The biggest stumbling block for me, conceptually, is the best way to search 26 (or more) oct neighbors efficiently, without storing the particle data in memory and minimizing the hits to the disk. I'm exploring a few options now, but what I think it's going to come down to is going to require some caching of particle data and clever ordering of octs in the tree.
- Data selection and reading: we can get rectangular prisms and read
them from disk relatively quickly. Same for spheres. We can also get boolean regions of these and read them from disk.
I am not completely sure what these prisms are (n00b…). ANy fluid quantity inside some volume depends on particles just outside that volume as well. It sounds like that could be an issue.
Ah, sorry, I mean we can easily select particles that exist in a prism defined by two corners. As for the particles just outside the volume, this is where I'm starting to think we may need to stride over prisms that are somewhat larger than the oct leaf nodes that we want to examine, where we draw from neighbors as well.
- Neighbor search in octrees. Given Oct A at Level N, we can get
all M (<=26) Octs that neighbor A at Levels <= N.
That is great, as long as the octs contain a good fraction of N_sph particles (such that fluid quantities are defined everywhere by the oct in question and its neighbors, and nothing more).
Right now my thought is we can do N_sph * 4 or so in each, and then inside each oct assume a grid size of say between 8 and 32 cells on a side, depending. I know I said earlier I wanted to avoid gridding, but I think as a first pass we may need to, after reading comments from both you and Nathan. (See below.)
- Voronoi tesselations: we have a wrapper for Voro++ which is
relatively performant, but not amazing. The DTFE method provides a way to use this to our advantage, although this requires non-local information. (The naive approach, of getting density by dividing the particle mass by the volume of the voronoi cell, does not give good agreement at least for the OWLS data.)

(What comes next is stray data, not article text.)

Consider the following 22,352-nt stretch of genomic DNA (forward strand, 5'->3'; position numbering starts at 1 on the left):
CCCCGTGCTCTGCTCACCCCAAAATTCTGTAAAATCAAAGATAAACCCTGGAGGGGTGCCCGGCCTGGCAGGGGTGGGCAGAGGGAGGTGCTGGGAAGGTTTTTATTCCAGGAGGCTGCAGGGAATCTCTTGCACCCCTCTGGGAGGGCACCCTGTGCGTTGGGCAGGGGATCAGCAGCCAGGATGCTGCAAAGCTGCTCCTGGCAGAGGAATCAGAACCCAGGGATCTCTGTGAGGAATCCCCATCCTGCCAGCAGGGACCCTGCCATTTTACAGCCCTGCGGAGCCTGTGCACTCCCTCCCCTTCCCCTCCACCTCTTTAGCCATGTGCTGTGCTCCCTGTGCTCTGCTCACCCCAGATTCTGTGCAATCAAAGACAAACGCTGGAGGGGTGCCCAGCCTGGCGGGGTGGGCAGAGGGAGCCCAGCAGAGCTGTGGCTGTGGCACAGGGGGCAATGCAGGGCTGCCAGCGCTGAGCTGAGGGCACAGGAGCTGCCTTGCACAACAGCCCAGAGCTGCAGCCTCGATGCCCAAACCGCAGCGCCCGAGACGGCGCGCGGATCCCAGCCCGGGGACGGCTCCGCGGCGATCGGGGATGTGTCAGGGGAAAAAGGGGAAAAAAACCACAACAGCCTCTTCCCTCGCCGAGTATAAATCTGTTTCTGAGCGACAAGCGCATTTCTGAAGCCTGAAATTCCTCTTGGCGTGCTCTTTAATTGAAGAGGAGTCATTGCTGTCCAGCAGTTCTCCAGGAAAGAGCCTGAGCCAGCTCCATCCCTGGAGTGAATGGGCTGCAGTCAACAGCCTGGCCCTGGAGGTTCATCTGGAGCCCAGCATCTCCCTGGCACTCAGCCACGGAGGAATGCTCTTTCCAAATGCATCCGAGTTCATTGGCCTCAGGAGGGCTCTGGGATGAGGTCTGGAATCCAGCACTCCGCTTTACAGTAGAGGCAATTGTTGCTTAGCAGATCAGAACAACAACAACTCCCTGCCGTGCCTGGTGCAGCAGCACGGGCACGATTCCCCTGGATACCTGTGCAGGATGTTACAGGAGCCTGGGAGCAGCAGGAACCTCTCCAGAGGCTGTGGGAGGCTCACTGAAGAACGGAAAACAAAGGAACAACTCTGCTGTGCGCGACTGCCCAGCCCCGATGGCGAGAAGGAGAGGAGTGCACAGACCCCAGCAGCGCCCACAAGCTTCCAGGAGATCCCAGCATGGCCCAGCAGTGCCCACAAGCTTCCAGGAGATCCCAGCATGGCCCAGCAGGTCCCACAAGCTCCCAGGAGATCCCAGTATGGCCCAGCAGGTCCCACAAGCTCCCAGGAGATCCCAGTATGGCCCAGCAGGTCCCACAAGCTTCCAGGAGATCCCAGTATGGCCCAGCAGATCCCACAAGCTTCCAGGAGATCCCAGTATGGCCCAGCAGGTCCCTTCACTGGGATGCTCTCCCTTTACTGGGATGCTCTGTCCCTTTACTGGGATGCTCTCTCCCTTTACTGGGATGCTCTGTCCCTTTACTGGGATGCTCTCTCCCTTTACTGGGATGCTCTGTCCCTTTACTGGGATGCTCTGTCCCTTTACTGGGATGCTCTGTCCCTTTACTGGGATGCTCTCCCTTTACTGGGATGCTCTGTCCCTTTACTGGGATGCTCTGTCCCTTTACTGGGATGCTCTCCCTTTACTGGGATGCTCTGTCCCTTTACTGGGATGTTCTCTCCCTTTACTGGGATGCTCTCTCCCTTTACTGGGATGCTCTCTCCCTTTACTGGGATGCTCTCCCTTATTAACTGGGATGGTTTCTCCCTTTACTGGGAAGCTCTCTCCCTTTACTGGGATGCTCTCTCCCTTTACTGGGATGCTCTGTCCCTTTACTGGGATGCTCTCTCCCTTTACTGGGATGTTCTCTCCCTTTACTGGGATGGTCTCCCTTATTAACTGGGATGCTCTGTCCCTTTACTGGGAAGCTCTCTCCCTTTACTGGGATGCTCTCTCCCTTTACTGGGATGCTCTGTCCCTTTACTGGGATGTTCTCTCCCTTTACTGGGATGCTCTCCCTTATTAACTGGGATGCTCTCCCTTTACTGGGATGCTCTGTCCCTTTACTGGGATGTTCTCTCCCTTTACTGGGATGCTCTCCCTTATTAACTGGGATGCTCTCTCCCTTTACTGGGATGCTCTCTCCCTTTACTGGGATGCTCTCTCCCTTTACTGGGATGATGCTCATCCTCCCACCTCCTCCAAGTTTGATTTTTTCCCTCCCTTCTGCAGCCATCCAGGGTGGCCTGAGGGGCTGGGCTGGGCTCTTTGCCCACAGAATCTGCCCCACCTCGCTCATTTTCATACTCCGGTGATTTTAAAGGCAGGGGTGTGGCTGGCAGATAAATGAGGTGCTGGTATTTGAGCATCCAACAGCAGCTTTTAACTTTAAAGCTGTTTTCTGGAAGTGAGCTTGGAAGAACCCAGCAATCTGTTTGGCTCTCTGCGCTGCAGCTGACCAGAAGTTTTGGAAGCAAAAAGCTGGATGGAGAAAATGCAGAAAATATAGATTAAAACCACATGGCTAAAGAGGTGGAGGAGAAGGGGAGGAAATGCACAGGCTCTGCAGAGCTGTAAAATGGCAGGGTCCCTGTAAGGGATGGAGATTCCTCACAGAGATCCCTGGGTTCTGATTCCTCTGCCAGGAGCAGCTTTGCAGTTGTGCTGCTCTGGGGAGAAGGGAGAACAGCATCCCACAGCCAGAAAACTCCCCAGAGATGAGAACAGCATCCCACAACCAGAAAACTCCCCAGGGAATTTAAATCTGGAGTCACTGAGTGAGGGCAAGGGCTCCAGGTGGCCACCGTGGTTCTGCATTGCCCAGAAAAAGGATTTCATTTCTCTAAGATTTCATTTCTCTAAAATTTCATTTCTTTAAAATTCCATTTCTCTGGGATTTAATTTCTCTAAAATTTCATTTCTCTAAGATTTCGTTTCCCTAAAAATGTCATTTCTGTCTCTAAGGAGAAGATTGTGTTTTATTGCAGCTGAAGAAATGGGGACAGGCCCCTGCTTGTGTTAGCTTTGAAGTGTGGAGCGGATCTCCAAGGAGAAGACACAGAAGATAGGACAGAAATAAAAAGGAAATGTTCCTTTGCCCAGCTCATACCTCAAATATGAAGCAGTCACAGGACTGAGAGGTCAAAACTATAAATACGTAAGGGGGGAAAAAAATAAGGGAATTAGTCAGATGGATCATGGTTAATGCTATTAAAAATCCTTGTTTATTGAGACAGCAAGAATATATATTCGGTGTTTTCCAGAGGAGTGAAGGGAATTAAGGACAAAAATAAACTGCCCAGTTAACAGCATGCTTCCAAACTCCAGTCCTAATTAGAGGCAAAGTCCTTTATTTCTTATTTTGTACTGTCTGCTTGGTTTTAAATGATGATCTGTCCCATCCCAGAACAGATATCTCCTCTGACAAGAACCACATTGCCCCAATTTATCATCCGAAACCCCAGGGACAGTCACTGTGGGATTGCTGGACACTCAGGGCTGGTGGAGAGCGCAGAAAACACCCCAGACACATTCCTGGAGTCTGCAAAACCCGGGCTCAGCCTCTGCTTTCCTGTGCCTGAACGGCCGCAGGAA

Indeed, for the same reasons as above: the volume of a voronoi cell depends only on the nearest few neighbors, always much less than N_sph, whereas fluid quantities in sph are always dependent on all N_sph neighbors. This is also the reason why e.g. arepo and gadget should be handled slightly differently (and is ultimately the reason why moving mesh codes do hydro better).
== Gridding Data == vs. == Not Gridding Data ==
Pro gridding: if you do it before you do anything lee and separately store files with the gridded fluid quantities (disk-space-wise not the cutest solution), you can do it with any resolution you like, as using the same definition as for sph particles, all fluid quantities are defined everywhere in space: take a point, grow a sphere to contain N_sph ngbs and so on…
IF not-gridding indeed is an option (i.e. if we figure out how to define fluid quantities everywhere we need in a physically consistent way) then I would go for that. This may require some brainstorming though; it at least isn't completely obvious to me.
It's not obvious to me either the best way to do that. But I think that the solutions it will draw on will require much of the same infrastructure as the gridding solution, since we will ultimately need to evaluate the smoothing kernel at many different locations anyway. So I am going to proceed with a gridding step, with the admission that we hope to get rid of this in the future. And unlike in the 2.x series, I don't think we will face as much technical resistance to that.